And then one day, when I was in third grade, my mother hit the wall—in every sense of the word. Third-graders got out at 3:30 in the afternoon. My younger brother, Arlan, was in kindergarten, and they got out of school at 11:30 in the morning. When I got home that day, I found my mother, dressed in a pair of my father’s cover-alls, wielding a crow-bar and sledge hammer. Once Arlan came home from school, Evie and he had totally demolished the block wall between the porches and the rest of the house. With that the much delayed home remodel was officially underway. The wooden sleeping porch on the far side of the photo became the “third bedroom” which I shared with my younger sister, Jane. Later on my father and my mother’s father, Grandpa Anderson, went to work on the unfinished basement and created a one-bedroom apartment downstairs.

My folks paid cash for the house and lived in it until after I graduated from college. Eventually Phelps Dodge began running mine water through the tailings dump to leach copper out of the waste dug from the mines. At that point free yard water went away. As a consequence so did most of the fruit trees and grass in town. The plant life that had thrived on the mineral rich mine water, withered and died on the clean drinking water which was also, in many cases, prohibitively expensive.

I know many of my fans who have visited Bisbee have taken the Lavender Jeep Tour and driven past the house on Yuma Trail. The current owner keeps a flock of chickens in the yard. The place is pretty much a derelict now, but I wouldn’t be surprised to learn that the metal cabinets my father installed in the kitchen in the Fifties are still there. Outside the place is a virtual junk yard. The driveway pavement has disintegrated. The two car garage is still standing, but I suspect it’s most likely filled with junk as well. I remember the garage mostly because of its grease pit which was covered by a lid of loose heavy planks. That’s where I directed my three younger brothers, all of them armed with wooden swords, to reenact the poem our father often read to us—Horatius at the Bridge.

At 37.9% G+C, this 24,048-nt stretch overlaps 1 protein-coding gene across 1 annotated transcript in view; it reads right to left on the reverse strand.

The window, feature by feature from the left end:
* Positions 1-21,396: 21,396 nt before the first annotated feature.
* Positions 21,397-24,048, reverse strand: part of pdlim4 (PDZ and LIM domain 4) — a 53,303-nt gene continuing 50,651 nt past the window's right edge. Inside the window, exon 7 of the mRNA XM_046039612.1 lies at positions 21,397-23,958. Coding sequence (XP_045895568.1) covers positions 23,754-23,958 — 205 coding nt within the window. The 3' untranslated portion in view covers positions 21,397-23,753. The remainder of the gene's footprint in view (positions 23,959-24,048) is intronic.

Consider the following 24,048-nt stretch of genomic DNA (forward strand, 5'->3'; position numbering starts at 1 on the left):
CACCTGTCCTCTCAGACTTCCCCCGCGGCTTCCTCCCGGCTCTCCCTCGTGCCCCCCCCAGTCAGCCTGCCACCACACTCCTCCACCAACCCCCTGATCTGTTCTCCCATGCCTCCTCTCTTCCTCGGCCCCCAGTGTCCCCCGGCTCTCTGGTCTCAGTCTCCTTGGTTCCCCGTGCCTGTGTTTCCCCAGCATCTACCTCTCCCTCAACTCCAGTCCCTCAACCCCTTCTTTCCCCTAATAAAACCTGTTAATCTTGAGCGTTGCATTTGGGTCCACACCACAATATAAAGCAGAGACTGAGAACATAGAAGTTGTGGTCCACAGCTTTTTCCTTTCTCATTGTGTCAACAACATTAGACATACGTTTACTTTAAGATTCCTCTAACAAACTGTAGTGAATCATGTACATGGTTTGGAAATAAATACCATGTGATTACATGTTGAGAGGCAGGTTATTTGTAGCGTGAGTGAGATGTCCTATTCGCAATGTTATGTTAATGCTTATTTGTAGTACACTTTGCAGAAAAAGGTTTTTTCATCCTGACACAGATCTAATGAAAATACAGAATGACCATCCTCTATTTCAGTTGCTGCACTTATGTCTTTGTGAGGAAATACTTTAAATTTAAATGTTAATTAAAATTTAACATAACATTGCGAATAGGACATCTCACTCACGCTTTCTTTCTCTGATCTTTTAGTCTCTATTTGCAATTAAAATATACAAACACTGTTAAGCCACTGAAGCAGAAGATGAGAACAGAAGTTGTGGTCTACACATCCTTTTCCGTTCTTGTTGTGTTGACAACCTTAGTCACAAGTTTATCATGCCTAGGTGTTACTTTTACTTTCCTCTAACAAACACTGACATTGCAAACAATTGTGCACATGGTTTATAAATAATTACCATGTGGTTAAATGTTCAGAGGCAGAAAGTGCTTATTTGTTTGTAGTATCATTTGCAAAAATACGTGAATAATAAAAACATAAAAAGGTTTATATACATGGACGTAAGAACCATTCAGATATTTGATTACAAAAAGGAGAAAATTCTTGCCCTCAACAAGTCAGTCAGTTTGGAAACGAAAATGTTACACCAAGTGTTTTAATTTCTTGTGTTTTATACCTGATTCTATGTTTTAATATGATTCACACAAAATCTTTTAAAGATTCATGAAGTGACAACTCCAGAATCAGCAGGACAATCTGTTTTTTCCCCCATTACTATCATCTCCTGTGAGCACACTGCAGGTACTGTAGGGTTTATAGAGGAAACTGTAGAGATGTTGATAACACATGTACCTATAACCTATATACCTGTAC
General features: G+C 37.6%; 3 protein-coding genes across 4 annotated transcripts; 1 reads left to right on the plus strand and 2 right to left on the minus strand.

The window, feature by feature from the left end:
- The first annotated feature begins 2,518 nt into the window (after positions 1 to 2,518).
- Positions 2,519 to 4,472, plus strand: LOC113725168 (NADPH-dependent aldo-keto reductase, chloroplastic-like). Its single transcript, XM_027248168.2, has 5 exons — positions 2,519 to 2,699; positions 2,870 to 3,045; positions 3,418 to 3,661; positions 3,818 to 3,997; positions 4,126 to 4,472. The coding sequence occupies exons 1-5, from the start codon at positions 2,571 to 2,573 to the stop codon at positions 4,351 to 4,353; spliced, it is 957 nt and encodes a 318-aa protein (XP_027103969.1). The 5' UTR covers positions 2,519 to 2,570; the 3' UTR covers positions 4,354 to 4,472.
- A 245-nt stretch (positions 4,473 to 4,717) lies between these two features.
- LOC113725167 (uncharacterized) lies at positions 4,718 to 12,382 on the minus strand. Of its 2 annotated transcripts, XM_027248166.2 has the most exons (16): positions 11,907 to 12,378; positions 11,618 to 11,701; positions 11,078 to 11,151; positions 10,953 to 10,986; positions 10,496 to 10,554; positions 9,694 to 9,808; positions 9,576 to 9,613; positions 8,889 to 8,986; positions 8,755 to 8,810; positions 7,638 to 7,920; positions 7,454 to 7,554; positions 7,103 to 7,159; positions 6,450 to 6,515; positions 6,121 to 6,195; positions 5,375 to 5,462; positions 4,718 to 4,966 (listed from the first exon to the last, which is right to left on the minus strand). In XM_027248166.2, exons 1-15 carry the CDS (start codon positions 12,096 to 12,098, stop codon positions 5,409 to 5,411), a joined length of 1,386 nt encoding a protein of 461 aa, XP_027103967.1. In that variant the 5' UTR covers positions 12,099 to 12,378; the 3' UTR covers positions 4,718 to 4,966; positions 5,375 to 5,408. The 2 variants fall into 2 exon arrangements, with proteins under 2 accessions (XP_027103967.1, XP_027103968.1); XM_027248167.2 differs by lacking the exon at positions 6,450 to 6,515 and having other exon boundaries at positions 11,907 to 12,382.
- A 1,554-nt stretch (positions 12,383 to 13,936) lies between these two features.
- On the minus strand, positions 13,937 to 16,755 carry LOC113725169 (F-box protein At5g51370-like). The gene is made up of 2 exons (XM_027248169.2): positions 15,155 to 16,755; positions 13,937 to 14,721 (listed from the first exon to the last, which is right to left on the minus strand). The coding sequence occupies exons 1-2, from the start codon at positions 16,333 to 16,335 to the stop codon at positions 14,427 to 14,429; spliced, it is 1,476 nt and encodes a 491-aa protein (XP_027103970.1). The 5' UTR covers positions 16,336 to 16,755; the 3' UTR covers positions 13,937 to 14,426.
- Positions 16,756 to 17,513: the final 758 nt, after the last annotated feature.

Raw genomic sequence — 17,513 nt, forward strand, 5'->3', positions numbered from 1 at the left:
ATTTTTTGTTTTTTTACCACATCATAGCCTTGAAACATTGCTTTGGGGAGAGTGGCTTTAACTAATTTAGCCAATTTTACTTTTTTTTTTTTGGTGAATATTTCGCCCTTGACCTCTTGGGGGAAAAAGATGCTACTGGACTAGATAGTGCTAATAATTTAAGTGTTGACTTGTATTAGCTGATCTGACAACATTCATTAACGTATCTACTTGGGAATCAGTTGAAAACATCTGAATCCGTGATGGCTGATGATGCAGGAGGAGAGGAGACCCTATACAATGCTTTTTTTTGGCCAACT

With the enemy bearing down on Rome and with only one bridge over the Tiber separating the city from certain destruction, a gatekeeper named Horatius stepped up and said:

“In yon strait path a thousand
May well be stopped by three.
Now who will stand on either hand
And keep the bridge with me?”

The three of them did just that, stalling the enemy with sword play while the citizens of Rome demolished the bridge.

In my garage reenactment, the six-foot deep concrete grease pit served as the Tiber River. Three planks, with all the others removed, served as the bridge. My, mother, the only member of the audience, sat there cool as a cucumber while her three sons duked it out on “that yon strait path!” I realize now, Evie Busk had nerves of steel.

The house on Yuma Trail isn’t at all what it once was, but it’s the place where Norman and Evie Busk gave all seven of their kids a solid foundation in what was right and what was wrong. It’s where we were taught the value of hard work. It’s where we sat around the kitchen table as a group doing homework while our mother made dinner. It’s where we spent hot summer days going barefoot in the grass and using a push mower to mow the steep lawn.

Even though it’s not possible to go home again, I’m glad to have this photo. Seeing it has brought back many happy memories, and I’m guessing this story is reminding some of my readers of the homes in which they, too, came of age. Life was different back then, and I’m grateful to have lived in that time and place.

It is gone but not forgotten.